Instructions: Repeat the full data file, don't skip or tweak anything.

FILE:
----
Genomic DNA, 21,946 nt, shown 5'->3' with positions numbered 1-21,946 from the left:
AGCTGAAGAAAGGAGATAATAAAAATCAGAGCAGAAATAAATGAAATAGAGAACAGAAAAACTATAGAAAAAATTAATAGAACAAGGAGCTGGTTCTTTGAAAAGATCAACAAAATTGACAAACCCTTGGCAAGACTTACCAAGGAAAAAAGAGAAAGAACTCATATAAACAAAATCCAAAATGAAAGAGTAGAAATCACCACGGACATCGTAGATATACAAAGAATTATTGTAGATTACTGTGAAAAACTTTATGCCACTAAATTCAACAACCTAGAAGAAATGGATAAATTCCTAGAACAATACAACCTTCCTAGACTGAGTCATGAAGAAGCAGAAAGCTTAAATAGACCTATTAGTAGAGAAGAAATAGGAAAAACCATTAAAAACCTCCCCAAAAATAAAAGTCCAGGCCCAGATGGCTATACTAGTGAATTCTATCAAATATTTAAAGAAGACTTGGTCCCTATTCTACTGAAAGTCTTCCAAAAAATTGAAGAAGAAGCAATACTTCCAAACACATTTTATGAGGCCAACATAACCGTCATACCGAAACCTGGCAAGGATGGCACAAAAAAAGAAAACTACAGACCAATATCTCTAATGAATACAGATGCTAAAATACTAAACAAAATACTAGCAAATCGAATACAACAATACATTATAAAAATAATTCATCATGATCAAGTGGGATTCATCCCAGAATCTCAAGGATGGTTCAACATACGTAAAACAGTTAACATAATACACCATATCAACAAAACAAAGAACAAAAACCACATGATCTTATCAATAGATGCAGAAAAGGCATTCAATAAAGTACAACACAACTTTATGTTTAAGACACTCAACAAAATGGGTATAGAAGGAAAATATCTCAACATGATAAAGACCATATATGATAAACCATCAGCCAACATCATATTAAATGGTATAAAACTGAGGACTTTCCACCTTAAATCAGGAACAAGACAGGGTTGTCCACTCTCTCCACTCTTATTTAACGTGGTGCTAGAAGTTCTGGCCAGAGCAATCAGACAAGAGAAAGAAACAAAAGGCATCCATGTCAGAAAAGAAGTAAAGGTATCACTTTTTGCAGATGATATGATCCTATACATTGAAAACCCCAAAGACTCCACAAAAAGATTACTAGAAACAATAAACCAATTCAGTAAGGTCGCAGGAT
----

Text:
Genomic DNA, 21,946 nt, shown 5'->3' with positions numbered 1-21,946 from the left:
AGCTGAAGAAAGGAGATAATAAAAATCAGAGCAGAAATAAATGAAATAGAGAACAGAAAAACTATAGAAAAAATTAATAGAACAAGGAGCTGGTTCTTTGAAAAGATCAACAAAATTGACAAACCCTTGGCAAGACTTACCAAGGAAAAAAGAGAAAGAACTCATATAAACAAAATCCAAAATGAAAGAGTAGAAATCACCACGGACATCGTAGATATACAAAGAATTATTGTAGATTACTGTGAAAAACTTTATGCCACTAAATTCAACAACCTAGAAGAAATGGATAAATTCCTAGAACAATACAACCTTCCTAGACTGAGTCATGAAGAAGCAGAAAGCTTAAATAGACCTATTAGTAGAGAAGAAATAGGAAAAACCATTAAAAACCTCCCCAAAAATAAAAGTCCAGGCCCAGATGGCTATACTAGTGAATTCTATCAAATATTTAAAGAAGACTTGGTCCCTATTCTACTGAAAGTCTTCCAAAAAATTGAAGAAGAAGCAATACTTCCAAACACATTTTATGAGGCCAACATAACCGTCATACCGAAACCTGGCAAGGATGGCACAAAAAAAGAAAACTACAGACCAATATCTCTAATGAATACAGATGCTAAAATACTAAACAAAATACTAGCAAATCGAATACAACAATACATTATAAAAATAATTCATCATGATCAAGTGGGATTCATCCCAGAATCTCAAGGATGGTTCAACATACGTAAAACAGTTAACATAATACACCATATCAACAAAACAAAGAACAAAAACCACATGATCTTATCAATAGATGCAGAAAAGGCATTCAATAAAGTACAACACAACTTTATGTTTAAGACACTCAACAAAATGGGTATAGAAGGAAAATATCTCAACATGATAAAGACCATATATGATAAACCATCAGCCAACATCATATTAAATGGTATAAAACTGAGGACTTTCCACCTTAAATCAGGAACAAGACAGGGTTGTCCACTCTCTCCACTCTTATTTAACGTGGTGCTAGAAGTTCTGGCCAGAGCAATCAGACAAGAGAAAGAAACAAAAGGCATCCATGTCAGAAAAGAAGTAAAGGTATCACTTTTTGCAGATGATATGATCCTATACATTGAAAACCCCAAAGACTCCACAAAAAGATTACTAGAAACAATAAACCAATTCAGTAAGGTCGCAGGAT